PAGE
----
More For Less
Watching BBC2’s Horizon Special last night presented by Liz Bonnin I was struck by a recurring theme: Collaboration. I have long been an advocate of this approach be it between individuals or like minded companies and especially on the theme of my last post on ‘One Team’ where when suppliers in a service delivery business collaborate and become coherent the service business starts to literally achieve ‘more for less’.
You can watch the programme on BBC iPlayer or look at the content here.
Scientific and engineering progress is no longer the domain of the solitary expert working in isolation in a lab or workshop, things are developing at such a pace that by the time they shouted ‘eureka’ their discovery would not be unique. Also as we know more about science and the laws of the universe it becomes impossible to progress without multidisciplinary collaboration. One brain is simply not powerful enough. Imagine the progress possible once we get beyond the ‘Singularity’. See my post Vote HAL For President .
So what are the reasons for collaboration coming to the fore? If we look to examples from the past typically collaboration was the result of a compromise or deadlock meaning that two competing parties were compelled to work together rather than one lose all of an opportunity. Witness coalition governments, but is this really collaboration or just ‘serial compromise’? There is a massive difference. Serial compromise is a moderating process and true collaboration achieves something greater than the sum of the parts.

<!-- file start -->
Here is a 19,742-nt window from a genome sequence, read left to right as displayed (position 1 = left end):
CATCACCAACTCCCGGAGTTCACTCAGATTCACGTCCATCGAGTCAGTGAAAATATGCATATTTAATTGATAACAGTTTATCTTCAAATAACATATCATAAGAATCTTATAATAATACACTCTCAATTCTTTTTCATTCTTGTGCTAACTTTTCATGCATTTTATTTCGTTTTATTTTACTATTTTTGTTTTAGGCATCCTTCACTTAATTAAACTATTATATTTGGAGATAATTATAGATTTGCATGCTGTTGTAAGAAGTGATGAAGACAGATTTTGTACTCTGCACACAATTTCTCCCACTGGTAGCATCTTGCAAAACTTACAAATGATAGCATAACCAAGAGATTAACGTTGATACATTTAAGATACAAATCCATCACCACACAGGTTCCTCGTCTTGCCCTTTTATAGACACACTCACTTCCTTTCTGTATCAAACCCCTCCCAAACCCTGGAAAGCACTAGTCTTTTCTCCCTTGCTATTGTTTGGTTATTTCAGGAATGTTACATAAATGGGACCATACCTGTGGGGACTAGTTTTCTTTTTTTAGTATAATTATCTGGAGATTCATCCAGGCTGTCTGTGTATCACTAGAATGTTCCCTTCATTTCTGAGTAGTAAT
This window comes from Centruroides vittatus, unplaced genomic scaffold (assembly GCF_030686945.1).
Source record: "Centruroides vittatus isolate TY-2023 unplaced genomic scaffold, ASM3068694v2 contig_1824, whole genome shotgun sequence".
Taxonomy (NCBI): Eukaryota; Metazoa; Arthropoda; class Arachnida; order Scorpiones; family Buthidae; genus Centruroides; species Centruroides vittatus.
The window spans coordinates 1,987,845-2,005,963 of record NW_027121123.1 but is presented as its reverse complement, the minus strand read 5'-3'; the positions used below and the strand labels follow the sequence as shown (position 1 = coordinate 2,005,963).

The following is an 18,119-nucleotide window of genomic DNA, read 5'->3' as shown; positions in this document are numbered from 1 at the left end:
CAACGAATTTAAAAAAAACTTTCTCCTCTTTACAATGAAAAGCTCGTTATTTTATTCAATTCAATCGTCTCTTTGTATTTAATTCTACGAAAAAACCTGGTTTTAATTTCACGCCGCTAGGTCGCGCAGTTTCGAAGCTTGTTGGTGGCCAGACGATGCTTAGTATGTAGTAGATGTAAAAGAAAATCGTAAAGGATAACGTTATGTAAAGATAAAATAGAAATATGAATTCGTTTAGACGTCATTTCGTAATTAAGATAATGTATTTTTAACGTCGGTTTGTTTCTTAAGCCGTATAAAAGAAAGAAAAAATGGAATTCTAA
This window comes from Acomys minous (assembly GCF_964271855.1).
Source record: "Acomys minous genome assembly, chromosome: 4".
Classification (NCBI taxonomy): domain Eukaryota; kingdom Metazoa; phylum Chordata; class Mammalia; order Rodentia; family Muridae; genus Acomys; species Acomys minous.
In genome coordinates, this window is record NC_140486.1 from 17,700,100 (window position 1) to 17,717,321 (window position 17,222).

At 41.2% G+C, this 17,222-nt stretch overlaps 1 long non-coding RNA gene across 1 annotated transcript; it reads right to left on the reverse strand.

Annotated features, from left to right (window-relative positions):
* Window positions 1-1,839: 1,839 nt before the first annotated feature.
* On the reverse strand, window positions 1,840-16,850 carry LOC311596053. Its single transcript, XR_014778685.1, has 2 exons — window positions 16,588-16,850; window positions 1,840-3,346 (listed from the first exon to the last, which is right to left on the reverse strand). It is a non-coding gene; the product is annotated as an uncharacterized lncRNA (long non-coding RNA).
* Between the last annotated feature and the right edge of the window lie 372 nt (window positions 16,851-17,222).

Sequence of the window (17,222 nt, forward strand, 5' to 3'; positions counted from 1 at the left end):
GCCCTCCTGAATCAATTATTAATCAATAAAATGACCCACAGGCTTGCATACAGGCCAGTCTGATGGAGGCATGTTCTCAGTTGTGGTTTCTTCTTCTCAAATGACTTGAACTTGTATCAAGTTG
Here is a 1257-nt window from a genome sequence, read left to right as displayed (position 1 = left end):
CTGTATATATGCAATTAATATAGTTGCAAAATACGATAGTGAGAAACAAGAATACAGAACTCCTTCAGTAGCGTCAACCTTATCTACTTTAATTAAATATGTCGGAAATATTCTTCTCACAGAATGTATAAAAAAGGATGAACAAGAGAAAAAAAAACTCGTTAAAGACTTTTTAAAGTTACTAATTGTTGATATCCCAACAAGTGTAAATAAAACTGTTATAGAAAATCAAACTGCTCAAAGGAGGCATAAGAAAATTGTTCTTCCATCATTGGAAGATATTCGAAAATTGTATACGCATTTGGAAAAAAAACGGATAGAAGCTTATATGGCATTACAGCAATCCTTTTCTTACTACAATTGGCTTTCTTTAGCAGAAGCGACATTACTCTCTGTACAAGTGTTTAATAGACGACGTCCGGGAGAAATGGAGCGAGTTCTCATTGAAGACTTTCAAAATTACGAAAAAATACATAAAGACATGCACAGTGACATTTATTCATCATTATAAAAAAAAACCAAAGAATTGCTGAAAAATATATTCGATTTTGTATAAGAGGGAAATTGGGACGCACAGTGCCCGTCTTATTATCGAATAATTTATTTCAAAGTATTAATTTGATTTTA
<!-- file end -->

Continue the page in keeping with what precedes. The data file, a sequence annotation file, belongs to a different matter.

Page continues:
Here’s a couple of good examples of collaboration in recent time:
- Wikipedia, now the ‘go to’ reference source for nearly everything we want to know. Its not long ago that MicroSoft invested millions of dollars in Encarta which we had to pay for and was always needing to be updated. Wikipedia is richer, more current and its free with its content being produced by people all over the world who are experts in their field.
- Linux, this operating system wasn’t developed in secrecy by a multinational, Linux is the finest example of open software collaboration, it is powerful and efficient and is freely distributable. Even the Android mobile OS now used in over 75% of SmartPhones is based on the Linux kernel.
What is bringing about this change?
There are 3 things that are coming together to make this change possible and really we are only at the cusp of this, if you will, the ‘Inflexion Point’.
- Global information communication via the internet allowing ideas to be published exchanged and developed rapidly
- A tempering of investment, often the funds are not there but the need and passion and the ideas certainly are
- The information processing explosion, the power of personal computing, the ability to perform tasks on devices which in the past would have required massive investment typically requiring a large company.
6 Reasons to Embrace a Collaborative Approach
- It really is possible to achieve ‘more for less’ and in this economy that is compelling
- Technological advancement is of benefit to mankind so if it can be done it should be done
- Collaboration in your supply chain will take out cost, increase efficiency and increase customer satisfaction more than anything you can do alone. See my post A New Game from Old Lessons – One Team
- Collaboration takes out the inefficiencies of human endeavour, it makes thought and action processes coherent, it reduces the ‘Brownian Motion’ of uncoordinated research and development and makes lives more fulfilling
- The opposite of collaboration is competition, competition has its place but only when keeping score is more important than the outcome
- It increases the horizon of what is possible, in business, in science and for mankind and after all, isn’t that what we are here for?